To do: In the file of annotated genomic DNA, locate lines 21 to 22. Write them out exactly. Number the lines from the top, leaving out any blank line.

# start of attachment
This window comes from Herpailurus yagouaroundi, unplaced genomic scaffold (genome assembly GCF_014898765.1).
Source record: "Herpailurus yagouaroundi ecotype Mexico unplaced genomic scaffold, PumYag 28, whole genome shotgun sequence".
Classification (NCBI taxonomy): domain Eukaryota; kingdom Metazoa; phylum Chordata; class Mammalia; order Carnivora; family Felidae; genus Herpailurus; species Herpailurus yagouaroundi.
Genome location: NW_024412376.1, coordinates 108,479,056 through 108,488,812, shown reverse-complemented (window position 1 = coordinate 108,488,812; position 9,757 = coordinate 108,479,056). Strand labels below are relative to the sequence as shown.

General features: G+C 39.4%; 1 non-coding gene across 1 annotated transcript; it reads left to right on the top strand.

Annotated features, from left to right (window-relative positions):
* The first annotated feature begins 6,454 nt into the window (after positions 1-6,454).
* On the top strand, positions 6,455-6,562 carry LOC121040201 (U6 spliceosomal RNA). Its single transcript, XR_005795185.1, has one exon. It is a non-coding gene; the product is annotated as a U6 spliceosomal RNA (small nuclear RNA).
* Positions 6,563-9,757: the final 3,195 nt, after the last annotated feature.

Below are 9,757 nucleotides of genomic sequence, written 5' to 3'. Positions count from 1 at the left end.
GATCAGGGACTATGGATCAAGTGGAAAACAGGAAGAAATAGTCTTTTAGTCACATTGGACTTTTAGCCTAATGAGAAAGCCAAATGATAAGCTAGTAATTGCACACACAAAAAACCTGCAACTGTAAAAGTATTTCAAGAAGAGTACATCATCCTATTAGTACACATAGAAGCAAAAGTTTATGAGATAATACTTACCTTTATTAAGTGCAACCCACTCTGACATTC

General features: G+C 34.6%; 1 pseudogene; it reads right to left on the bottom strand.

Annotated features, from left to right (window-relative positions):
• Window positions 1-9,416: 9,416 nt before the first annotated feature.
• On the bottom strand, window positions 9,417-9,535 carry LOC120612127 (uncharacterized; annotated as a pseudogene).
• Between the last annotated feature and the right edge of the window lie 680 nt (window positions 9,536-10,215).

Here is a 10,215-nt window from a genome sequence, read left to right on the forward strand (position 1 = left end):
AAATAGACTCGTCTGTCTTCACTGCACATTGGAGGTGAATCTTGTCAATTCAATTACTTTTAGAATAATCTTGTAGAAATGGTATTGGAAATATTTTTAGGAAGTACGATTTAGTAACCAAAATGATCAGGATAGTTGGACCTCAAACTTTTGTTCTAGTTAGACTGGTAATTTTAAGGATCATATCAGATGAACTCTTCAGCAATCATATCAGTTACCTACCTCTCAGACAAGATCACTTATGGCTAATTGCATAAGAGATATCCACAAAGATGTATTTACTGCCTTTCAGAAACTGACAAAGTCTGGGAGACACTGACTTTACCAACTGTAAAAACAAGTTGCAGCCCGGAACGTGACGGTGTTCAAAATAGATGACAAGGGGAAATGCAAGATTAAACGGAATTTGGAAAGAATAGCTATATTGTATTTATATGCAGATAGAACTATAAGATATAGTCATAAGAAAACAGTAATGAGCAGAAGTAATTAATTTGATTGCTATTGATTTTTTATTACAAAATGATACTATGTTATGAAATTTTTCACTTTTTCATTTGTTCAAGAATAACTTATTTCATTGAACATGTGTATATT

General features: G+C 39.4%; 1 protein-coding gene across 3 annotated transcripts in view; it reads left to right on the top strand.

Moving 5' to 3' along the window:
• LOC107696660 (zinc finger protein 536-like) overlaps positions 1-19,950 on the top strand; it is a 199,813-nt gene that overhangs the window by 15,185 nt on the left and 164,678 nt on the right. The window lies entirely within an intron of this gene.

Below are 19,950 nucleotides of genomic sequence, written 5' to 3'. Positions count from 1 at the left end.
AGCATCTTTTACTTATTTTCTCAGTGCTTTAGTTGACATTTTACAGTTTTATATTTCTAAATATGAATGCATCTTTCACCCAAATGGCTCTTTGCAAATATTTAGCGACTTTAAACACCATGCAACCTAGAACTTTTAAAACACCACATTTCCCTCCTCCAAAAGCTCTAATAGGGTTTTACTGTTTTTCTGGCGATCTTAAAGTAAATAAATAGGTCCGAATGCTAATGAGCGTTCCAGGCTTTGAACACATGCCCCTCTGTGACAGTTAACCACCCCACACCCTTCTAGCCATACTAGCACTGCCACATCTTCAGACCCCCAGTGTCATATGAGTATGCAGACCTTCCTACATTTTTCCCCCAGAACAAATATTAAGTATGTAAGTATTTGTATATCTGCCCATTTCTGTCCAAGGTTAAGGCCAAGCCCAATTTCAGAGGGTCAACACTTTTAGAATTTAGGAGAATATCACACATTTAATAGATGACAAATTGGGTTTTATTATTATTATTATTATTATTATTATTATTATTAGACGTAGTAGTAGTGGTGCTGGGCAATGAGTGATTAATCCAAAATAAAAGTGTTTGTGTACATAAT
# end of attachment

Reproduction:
• LOC107696660 (zinc finger protein 536-like) overlaps positions 1-19,950 on the top strand; it is a 199,813-nt gene that overhangs the window by 15,185 nt on the left and 164,678 nt on the right. The window lies entirely within an intron of this gene.

Below are 19,950 nucleotides of genomic sequence, written 5' to 3'. Positions count from 1 at the left end.